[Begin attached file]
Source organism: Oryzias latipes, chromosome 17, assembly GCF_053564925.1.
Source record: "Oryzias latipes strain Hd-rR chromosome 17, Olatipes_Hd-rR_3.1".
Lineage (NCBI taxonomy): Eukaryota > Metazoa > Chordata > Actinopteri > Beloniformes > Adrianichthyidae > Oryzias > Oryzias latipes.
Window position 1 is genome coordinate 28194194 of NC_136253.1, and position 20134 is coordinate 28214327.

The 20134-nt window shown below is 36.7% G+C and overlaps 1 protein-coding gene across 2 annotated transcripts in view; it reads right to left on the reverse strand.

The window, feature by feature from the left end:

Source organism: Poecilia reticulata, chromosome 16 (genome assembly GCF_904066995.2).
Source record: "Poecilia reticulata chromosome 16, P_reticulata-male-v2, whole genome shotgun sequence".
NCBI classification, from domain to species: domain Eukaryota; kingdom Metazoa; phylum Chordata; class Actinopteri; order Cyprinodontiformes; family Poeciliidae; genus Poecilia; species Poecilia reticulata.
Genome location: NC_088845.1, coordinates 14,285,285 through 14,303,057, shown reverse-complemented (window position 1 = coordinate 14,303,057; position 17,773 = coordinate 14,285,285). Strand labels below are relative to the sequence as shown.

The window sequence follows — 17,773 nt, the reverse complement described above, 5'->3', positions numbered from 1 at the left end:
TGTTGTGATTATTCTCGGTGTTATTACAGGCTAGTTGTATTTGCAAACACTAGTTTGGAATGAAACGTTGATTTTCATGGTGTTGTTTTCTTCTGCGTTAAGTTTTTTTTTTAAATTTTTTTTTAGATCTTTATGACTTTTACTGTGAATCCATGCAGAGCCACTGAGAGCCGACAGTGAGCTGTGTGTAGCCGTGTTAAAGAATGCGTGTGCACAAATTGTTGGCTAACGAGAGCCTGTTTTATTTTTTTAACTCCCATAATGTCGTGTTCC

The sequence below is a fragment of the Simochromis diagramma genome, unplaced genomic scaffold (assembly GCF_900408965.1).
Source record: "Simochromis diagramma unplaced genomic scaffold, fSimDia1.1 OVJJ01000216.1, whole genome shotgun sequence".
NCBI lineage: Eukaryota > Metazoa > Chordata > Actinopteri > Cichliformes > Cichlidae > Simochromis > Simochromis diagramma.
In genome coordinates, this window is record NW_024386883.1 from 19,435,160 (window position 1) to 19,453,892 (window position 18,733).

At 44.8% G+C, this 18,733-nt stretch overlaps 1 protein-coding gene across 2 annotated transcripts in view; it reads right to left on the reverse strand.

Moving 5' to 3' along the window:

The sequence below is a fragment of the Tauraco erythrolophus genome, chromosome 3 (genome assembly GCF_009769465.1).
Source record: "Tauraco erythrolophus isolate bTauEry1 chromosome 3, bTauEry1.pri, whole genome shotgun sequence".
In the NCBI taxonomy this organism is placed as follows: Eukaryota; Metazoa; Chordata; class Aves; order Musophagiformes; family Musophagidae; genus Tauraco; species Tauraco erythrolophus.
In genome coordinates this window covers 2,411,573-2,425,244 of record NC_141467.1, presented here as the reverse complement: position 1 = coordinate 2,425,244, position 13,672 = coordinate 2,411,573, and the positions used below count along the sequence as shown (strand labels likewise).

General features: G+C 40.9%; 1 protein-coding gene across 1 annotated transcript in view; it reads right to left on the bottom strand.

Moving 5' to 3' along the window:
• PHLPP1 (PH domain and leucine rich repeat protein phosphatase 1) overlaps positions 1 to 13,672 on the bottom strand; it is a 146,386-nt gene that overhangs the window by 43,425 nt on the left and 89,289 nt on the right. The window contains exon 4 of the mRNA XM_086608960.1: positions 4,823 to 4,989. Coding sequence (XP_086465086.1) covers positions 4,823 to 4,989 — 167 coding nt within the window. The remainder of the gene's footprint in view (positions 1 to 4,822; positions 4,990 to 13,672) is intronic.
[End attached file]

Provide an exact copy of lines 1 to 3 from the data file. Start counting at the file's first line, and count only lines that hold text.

Source organism: Oryzias latipes, chromosome 17, assembly GCF_053564925.1.
Source record: "Oryzias latipes strain Hd-rR chromosome 17, Olatipes_Hd-rR_3.1".
Lineage (NCBI taxonomy): Eukaryota > Metazoa > Chordata > Actinopteri > Beloniformes > Adrianichthyidae > Oryzias > Oryzias latipes.